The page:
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Posted at 03:18 PM ET, 11/07/2011

Oklahoma earthquake: just one of state’s several record-setting natural events in 2011


Map showing range of where different intensities of earthquake shaking was felt Saturday night. (USGS)
In the heart of tornado alley, Oklahoma is no stranger to mother nature’s wrath. But in 2011, extreme environmental conditions have risen to another level, with records set for a potpourri of natural hazards including earthquakes, heat, cold, wind, hail, and snow! And that’s not to mention one of its worst droughts in memory.

Saturday night’s 5.9-magnitude earthquake was the largest in the state’s history. The quake was felt as far away as Dallas and Des Moines and followed up by nearly 20 aftershocks.

The record earthquake comes on the heels of unprecendented heat across the state this past summer. Oklahoma’s July average temperature was a scorching 88.9 degrees, the warmest to occur in any state during any month on record.


State record hailstone measuring nearly 6” from Gotebo, Ok on May 23, 2011 (National Weather Service)
At the other extreme, Oklahoma recorded its coldest temperature on record on February 10 when Nowata dipped to a frigid -31 degrees. On that same the day, the state’s heaviest 24-hour snowfall on record piled up, with 27 inches measured in Spavinaw.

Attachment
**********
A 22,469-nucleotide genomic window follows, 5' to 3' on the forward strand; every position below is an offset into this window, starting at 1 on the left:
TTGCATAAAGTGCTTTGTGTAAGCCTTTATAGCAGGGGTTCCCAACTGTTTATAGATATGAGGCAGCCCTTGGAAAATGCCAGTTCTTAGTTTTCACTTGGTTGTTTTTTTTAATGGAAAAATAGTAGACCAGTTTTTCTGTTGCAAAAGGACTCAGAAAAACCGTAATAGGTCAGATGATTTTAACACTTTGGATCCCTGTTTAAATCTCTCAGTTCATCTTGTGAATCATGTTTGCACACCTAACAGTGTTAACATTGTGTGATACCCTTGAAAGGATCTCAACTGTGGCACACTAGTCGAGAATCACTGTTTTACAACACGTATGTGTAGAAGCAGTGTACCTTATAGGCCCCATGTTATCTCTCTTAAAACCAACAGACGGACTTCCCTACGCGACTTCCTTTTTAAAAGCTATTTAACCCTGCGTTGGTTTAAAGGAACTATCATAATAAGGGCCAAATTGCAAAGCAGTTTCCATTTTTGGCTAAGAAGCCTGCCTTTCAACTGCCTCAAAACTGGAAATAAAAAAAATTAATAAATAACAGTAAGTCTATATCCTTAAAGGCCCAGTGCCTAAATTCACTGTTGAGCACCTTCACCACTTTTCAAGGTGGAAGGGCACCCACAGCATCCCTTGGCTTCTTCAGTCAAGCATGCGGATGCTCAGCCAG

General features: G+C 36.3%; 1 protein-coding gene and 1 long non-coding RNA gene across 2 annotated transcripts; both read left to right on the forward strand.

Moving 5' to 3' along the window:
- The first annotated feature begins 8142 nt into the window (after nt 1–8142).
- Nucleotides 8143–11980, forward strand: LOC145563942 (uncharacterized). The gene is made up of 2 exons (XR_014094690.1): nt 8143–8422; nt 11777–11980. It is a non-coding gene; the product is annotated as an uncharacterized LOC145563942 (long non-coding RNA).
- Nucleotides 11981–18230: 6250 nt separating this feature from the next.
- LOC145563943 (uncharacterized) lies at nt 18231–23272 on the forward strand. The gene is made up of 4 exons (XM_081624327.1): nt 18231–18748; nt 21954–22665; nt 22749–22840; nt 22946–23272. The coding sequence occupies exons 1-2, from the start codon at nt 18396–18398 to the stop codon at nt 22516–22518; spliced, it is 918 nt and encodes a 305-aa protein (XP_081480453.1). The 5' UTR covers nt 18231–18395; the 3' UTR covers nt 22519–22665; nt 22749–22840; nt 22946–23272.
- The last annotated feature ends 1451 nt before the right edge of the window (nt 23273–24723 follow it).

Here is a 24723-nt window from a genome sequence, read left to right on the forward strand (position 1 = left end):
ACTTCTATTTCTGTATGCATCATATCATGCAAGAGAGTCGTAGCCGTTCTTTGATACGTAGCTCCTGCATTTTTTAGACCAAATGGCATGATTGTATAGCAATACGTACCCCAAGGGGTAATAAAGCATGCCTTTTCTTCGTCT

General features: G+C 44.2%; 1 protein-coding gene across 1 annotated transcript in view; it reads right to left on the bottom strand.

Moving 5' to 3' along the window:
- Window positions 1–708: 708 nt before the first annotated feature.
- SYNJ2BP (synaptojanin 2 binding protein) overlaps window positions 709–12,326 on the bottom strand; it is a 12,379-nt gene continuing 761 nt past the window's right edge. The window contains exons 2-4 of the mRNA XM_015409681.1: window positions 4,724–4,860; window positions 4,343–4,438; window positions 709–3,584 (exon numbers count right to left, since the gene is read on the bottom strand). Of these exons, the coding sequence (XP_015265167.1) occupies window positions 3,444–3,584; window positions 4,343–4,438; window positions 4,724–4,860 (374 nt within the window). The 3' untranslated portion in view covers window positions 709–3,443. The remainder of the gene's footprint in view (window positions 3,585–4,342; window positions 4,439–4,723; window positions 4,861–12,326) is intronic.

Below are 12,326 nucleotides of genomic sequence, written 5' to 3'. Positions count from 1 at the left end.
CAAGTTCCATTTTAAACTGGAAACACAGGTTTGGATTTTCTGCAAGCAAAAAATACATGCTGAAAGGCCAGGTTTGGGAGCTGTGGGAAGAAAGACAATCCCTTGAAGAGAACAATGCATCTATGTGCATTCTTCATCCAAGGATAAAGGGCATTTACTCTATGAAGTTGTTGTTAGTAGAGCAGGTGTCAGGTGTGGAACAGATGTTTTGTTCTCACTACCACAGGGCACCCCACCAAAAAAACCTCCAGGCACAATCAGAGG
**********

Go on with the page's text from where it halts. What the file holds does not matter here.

Other state weather records set in 2011:

* Highest wind speed: On May 24, a mesonet site recorded a wind gust of 151 mph during a tornado.

* Biggest hailstone: In Gutebo, Ok., a hailstone measuring 6” in diameter crashed down on May 23.


Latest map of drought conditions in Oklahoma (U.S. Drought Monitor)
Perhaps the most widespread extreme weather impact to afflict the state has been the drought. At present, more than 99% of Oklahoma is experiencing severe drought, with “extreme” conditions in 85% of the state. The drought is among the “top several” worst on record according to Mark Shafer, director of climate services for the Oklahoma Climatological Survey. Year-to-date, Oklahoma has had its second driest year on record (since 1921). The drought, which has desiccated neighboring Texas, southwest Louisiana and parts of the Southwest, is one of 2011’s 14 record-setting billion dollar weather disasters in the U.S.

As for the natural hazard Oklahoma is most known for, tornadoes, it’s been an active year with 104 twisters (compared to a 20-year average of 62), but not a record-setter. 1992 holds that distinction when 142 tornadoes touched down. However, Oklahoma may add to its 2011 tornado count this afternoon, as the southwest part of the state is under a tornado watch and a few strong tornadoes are possible.

(hat tip on Oklahoma records: Paul Douglas, Star Tribune weather blog)

By  |  03:18 PM ET, 11/07/2011

Categories:  Latest, U.S. Weather

 
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